"Tourists come to Israel despite expensive prices"

Isaac Mizrachi

Booking.com Israel country manager Dr. Isaac Mizrachi says the Israeli tourist market is resilient in the face of the high cost of living.

Every day 1.55 million accommodations are reserved worldwide through Booking.com, which was founded in Amsterdam 20 years ago. If a hotel is not there, it almost does not exist. For vacationers, Booking.com has become a generic name for reserving a hotel room. This is not just overseas; a recent "Globes" survey showed that Booking.com was also surprisingly popular in internal tourism. 56% of Israelis said that they reserved their vacation accommodation in Israel through Booking.com, far more than through other websites.

Booking.com lists over 28 million accommodations in 200 countries. It came to Israel 10 years ago, and two years ago also established a development center in Tel Aviv that has over 50 employees. Booking.com operates as a separate business entity in each country, and most of its business is with local accommodation. In Israel, 6,000 places in 20 different hosting categories are involved: hotels, apartments, guest rooms, and even boats.

"The interaction with them," explains Booking.com Israel country manager Dr. Isaac Mizrachi, "resembles a business consultation format, including management of a return and management of content in order to optimize the work. To a great extent, this is a measure of Booking.com's success."

Tourists come to Israel despite the prices

Tourists visit Israel and most of their criticism is that it is very expensive here, certainly for accommodation. Do you see this in the criticism?

"That it's expensive here is a paradox I hear not only from Booking.com, but also from friends visiting here, who are surprised by the cost of living. On the other hand, the numbers are astounding. People come here despite the prices. To the credit of the Israeli market, let it be said that it's resilient in the face of this situation."

It can be assumed that the potential here is much greater, and that the cost of living is preventing it.

"True, but Booking.com doesn't tell the hoteliers to lower prices. We don't interfere at all in this matter."

The order of pictures is important

What is the measure of success for a guest? How does a guest find accommodation on this massive platform? Two main measures are taken into account: rating and the pictures. Both are encompassed by an atmosphere of credibility that provides the foundation for Booking.com's existence.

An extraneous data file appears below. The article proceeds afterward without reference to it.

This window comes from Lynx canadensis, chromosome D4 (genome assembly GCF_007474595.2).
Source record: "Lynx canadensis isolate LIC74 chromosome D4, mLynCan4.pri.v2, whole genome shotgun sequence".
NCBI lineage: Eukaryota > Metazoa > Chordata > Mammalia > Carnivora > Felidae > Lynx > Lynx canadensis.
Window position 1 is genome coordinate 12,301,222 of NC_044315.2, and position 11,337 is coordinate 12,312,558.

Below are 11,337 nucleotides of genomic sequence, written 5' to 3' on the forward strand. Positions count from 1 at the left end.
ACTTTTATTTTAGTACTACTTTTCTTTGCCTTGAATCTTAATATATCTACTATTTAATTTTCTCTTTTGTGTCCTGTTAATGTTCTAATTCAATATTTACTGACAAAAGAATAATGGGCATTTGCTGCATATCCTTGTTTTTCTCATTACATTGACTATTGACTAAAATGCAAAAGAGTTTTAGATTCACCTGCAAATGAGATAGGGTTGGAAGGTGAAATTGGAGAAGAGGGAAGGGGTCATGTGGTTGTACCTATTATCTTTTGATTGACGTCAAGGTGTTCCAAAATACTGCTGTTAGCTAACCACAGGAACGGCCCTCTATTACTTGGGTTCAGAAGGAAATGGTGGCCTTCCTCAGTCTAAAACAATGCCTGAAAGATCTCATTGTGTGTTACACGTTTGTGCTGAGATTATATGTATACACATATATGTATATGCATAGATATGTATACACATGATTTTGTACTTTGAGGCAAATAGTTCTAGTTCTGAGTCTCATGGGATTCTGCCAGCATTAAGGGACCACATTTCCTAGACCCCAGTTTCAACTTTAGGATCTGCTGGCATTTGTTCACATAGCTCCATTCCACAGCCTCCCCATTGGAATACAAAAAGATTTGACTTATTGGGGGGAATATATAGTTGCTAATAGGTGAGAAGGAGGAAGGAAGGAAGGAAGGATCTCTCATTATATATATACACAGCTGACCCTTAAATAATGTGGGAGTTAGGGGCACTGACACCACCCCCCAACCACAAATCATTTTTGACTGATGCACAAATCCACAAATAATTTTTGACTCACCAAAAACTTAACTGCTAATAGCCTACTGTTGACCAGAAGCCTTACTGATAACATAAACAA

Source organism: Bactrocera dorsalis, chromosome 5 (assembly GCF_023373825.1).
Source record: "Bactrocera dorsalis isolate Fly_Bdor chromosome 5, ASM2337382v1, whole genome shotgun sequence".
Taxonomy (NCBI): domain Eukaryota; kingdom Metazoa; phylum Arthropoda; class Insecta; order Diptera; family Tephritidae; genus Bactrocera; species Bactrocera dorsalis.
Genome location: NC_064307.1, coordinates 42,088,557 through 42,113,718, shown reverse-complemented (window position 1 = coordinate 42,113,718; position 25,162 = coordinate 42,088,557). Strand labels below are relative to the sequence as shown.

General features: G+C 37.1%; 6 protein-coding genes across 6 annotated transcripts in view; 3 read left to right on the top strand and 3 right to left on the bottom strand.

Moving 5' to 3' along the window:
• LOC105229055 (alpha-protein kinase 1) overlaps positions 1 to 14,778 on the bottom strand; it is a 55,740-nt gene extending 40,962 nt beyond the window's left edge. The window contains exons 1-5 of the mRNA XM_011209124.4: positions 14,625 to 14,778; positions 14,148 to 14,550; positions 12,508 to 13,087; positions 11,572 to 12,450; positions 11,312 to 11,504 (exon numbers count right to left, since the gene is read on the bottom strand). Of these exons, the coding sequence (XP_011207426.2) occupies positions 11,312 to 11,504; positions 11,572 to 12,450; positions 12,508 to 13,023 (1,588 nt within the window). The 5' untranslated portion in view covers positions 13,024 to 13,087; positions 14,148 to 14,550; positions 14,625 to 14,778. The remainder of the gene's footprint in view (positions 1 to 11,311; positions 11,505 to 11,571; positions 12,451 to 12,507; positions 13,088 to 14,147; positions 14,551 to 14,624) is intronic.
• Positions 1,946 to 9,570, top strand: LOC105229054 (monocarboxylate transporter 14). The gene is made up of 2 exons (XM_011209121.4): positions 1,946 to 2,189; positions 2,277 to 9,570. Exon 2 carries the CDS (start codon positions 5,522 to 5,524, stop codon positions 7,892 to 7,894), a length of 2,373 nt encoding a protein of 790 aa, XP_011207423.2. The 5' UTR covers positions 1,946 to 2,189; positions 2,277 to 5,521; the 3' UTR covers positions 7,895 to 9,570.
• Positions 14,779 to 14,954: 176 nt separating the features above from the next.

"The pictures are critical for the conversion rate between the number of people looking and the number people making reservations," Mizrachi says. "If something looks phony or processed, it sets off warning lights and sends surfers to look in a different place. It's an entire creed. The order in which the pictures are displayed in a gallery is important. The pictures have to present the room, the view, the food, and above all tell a story.

"We use professionals, for example for the question of whether to include people in the pictures. We found that in more luxurious hotels, we show more furniture and fewer people, while in an urban hotel, we want to show people sitting around the bar. Israeli hotels are also improving in this aspect, with awareness of the content and the presentation. We don't say what should be put in and left out. Every accommodation is responsible for its configuration on the website."

"Globes": Do you check whether the pictures represent the real situation?

Mizrachi: "We don't check whether or not there is a chair in the room like there is in the picture. We hope and strive for the two to match. We have 28 million accommodations, but if there are repeated complaints about the pictures, Booking.com will check, because we want to be a reliable site, and this causes us damage."

In guest rooms, for example, there are stories of tourists encountering something vastly different from the pictures displayed on the website.

"Unfortunately, it's not just guest houses. There are such cases here and there, but there is a system of reliable and trustworthy criticism and web surfers, and they make sure to share this with the community."

What if the criticism itself is not genuine?

"There are teams monitoring to make sure that the criticism is trustworthy, and that there are no mishaps. Booking.com knows whether or not you were in that hotel, because our systems are interfaced with the accommodation's location. After the system sees that checkout took place, the guest receives a request to write a review. There are over 190 million reviews on the website. We don't touch the content, nor do we correct typos. Booking.com provides an authentic voice, so that the image of the person who wrote the review comes up when you read it. If it is a hot-tempered or over-fastidious person or there is offensive language, and the hotelier complains, we will check it out."

On the other hand, the guest also understands the power of the review, which becomes a bargaining chip, and the guest can come to the hotel and say, "Give me a better room, and I'll write a more flattering review.

"I don't hear this from hoteliers. I get a positive response from the hotel managers I meet with. But if accommodation experienced such a situation, it knows that it can report it."